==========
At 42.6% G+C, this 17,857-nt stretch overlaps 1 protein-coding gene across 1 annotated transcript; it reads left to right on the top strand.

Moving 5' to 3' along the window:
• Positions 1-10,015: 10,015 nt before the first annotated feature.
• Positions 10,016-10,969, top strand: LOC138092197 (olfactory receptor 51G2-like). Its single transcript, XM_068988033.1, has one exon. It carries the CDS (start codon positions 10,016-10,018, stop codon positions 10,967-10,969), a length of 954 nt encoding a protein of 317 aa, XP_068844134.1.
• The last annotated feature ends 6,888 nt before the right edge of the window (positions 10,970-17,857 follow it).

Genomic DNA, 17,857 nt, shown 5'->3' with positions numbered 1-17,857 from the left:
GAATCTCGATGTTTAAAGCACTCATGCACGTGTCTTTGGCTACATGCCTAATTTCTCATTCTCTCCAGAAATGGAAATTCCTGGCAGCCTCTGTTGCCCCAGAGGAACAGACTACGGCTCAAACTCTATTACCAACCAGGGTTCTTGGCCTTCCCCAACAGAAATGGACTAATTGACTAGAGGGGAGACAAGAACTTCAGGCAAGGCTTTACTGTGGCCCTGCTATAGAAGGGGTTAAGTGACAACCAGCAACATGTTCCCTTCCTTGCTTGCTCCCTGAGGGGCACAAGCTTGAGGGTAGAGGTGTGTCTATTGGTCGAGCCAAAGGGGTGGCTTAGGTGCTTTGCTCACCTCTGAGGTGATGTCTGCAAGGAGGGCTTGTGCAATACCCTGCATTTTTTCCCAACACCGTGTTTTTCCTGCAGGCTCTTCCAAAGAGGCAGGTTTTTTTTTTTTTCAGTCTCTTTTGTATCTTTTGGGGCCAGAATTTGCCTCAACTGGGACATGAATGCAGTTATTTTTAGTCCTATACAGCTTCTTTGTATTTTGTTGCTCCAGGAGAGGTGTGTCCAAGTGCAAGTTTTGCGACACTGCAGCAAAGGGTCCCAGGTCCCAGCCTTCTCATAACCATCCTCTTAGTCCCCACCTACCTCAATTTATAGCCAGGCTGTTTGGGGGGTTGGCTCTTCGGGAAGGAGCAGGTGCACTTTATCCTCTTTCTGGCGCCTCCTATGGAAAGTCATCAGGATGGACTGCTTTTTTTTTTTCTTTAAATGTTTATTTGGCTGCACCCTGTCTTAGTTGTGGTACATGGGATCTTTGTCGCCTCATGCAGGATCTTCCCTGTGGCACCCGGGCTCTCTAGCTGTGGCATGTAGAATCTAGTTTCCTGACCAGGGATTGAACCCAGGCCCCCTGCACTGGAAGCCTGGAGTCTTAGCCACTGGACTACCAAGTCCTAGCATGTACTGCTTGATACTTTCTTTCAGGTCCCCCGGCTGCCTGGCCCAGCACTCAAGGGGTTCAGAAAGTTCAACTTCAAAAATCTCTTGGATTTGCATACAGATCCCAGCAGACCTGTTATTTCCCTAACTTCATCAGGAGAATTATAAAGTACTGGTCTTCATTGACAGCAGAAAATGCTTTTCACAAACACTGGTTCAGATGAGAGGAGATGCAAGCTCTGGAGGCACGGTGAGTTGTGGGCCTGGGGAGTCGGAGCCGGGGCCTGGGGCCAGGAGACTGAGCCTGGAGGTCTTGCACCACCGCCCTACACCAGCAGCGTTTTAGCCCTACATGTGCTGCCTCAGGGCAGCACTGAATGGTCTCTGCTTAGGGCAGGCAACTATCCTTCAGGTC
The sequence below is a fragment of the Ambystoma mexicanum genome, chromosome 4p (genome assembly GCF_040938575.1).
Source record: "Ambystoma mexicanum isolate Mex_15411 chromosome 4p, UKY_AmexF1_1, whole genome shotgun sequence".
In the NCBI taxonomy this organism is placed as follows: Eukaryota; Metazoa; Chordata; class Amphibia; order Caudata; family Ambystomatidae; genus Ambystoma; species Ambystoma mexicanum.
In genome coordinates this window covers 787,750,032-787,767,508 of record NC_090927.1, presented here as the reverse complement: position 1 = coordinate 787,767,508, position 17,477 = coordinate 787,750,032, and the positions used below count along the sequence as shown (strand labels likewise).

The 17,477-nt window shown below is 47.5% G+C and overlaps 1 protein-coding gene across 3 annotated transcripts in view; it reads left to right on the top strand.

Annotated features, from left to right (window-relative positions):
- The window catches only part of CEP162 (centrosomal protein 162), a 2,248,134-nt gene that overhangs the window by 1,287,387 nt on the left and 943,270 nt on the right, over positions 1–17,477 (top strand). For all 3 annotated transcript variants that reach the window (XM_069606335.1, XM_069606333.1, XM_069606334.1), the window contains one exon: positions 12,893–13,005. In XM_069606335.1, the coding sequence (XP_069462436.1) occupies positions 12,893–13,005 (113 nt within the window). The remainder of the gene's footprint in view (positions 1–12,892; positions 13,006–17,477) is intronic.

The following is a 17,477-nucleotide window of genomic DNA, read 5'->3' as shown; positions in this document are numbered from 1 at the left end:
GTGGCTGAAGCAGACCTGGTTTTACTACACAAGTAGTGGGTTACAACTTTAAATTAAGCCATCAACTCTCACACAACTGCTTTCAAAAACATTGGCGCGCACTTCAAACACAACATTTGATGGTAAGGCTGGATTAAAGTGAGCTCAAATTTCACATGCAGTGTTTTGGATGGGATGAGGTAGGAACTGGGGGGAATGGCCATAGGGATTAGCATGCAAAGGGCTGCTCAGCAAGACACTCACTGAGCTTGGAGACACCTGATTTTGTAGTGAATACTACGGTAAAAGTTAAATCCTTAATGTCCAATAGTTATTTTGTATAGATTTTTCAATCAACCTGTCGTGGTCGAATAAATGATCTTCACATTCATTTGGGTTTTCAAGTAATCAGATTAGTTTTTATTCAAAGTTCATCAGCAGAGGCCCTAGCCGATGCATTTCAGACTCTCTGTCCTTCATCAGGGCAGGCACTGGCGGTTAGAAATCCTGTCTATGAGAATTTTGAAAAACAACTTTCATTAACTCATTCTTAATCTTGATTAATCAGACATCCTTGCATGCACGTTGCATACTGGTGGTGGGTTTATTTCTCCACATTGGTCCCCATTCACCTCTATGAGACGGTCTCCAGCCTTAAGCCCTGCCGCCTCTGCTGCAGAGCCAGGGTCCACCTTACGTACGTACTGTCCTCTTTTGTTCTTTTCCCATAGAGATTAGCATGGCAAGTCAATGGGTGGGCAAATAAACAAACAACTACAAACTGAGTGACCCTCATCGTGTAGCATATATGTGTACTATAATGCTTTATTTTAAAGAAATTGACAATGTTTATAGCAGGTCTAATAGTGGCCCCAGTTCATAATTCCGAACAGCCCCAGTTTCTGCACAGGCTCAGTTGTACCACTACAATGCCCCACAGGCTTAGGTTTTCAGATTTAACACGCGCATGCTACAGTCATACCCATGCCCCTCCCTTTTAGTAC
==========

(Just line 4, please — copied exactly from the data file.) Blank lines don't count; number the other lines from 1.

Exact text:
• Positions 10,016-10,969, top strand: LOC138092197 (olfactory receptor 51G2-like). Its single transcript, XM_068988033.1, has one exon. It carries the CDS (start codon positions 10,016-10,018, stop codon positions 10,967-10,969), a length of 954 nt encoding a protein of 317 aa, XP_068844134.1.